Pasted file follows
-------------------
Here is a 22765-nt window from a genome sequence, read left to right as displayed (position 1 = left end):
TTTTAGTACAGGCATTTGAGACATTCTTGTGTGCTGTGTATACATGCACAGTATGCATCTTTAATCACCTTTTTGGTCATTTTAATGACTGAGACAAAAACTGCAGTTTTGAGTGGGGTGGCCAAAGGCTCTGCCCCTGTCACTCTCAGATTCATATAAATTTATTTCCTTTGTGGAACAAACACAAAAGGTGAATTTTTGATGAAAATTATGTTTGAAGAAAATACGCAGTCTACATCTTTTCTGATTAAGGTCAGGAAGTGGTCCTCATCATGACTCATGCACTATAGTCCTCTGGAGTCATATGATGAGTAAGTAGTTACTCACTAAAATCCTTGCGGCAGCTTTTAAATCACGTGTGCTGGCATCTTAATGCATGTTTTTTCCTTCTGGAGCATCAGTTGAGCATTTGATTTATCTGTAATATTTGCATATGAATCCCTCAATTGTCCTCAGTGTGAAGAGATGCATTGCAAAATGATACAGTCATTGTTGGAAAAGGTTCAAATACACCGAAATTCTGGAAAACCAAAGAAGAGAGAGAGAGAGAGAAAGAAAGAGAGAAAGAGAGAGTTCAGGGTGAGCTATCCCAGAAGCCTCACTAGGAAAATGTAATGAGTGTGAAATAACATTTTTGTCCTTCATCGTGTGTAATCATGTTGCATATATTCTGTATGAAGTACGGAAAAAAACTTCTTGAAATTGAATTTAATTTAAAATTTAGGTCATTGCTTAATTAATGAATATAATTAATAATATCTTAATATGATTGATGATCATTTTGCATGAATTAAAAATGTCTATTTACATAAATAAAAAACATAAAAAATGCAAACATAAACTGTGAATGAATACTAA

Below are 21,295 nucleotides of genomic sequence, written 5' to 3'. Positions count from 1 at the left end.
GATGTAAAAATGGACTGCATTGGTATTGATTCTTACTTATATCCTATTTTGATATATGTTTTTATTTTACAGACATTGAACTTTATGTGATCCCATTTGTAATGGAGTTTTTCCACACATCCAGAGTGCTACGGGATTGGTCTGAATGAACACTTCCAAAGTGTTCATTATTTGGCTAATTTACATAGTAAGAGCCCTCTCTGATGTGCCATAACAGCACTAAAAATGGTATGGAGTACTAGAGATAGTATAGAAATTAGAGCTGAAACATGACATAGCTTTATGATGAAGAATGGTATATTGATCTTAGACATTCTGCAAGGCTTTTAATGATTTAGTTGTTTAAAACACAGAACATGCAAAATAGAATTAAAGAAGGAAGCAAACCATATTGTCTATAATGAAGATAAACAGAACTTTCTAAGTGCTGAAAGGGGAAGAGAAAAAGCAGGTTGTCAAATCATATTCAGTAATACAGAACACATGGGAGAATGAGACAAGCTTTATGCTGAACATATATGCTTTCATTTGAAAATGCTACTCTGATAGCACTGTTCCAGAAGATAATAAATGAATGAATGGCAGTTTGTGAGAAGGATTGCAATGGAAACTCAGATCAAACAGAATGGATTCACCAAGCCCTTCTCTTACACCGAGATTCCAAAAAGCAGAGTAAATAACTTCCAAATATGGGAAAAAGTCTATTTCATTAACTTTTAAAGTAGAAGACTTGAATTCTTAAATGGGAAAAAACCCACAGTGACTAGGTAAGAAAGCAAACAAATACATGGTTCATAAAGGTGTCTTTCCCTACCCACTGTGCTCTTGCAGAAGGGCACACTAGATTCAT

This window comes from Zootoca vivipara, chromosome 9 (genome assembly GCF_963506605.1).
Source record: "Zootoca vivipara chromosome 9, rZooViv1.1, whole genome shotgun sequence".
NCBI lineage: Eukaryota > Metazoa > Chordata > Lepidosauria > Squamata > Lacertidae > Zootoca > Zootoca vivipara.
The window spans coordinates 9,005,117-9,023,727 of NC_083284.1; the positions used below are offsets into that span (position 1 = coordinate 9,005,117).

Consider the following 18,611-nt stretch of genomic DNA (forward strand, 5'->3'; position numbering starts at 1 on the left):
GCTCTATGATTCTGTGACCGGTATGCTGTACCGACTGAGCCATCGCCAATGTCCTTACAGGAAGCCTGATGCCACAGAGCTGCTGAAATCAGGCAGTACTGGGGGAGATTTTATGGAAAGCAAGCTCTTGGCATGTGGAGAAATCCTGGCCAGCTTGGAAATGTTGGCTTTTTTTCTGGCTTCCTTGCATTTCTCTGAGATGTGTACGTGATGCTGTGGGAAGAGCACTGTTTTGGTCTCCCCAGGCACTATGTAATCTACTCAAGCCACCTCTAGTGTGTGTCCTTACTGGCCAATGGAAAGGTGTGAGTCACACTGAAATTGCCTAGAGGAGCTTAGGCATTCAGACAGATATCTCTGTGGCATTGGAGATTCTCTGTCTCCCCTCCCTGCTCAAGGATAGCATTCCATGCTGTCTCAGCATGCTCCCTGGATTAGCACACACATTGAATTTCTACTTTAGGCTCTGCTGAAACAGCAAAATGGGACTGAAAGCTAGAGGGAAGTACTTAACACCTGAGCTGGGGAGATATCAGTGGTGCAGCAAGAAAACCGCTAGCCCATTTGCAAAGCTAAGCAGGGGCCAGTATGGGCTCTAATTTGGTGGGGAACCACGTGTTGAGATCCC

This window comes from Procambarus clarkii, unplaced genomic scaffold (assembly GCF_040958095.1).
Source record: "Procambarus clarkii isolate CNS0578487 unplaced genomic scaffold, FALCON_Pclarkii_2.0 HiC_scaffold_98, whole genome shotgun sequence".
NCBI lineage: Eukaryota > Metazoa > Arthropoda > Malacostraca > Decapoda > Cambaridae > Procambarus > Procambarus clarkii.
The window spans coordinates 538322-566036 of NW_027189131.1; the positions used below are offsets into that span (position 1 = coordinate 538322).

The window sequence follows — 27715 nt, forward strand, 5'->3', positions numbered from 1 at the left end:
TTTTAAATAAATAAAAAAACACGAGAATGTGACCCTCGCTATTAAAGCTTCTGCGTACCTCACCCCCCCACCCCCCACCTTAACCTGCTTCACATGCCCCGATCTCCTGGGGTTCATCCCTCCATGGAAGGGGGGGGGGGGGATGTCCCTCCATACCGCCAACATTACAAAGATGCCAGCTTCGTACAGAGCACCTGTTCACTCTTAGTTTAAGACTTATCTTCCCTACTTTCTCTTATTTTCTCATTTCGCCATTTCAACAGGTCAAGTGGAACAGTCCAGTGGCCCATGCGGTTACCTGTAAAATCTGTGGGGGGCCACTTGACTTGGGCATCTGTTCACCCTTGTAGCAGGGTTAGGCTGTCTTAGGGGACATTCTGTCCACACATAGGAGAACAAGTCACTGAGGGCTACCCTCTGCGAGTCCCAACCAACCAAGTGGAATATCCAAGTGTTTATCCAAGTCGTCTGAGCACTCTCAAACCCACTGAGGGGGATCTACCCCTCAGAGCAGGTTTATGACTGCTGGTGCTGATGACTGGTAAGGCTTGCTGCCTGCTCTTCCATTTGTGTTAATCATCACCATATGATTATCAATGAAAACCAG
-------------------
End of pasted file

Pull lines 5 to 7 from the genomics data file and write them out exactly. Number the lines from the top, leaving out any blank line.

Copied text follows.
This window comes from Zootoca vivipara, chromosome 9 (genome assembly GCF_963506605.1).
Source record: "Zootoca vivipara chromosome 9, rZooViv1.1, whole genome shotgun sequence".
NCBI lineage: Eukaryota > Metazoa > Chordata > Lepidosauria > Squamata > Lacertidae > Zootoca > Zootoca vivipara.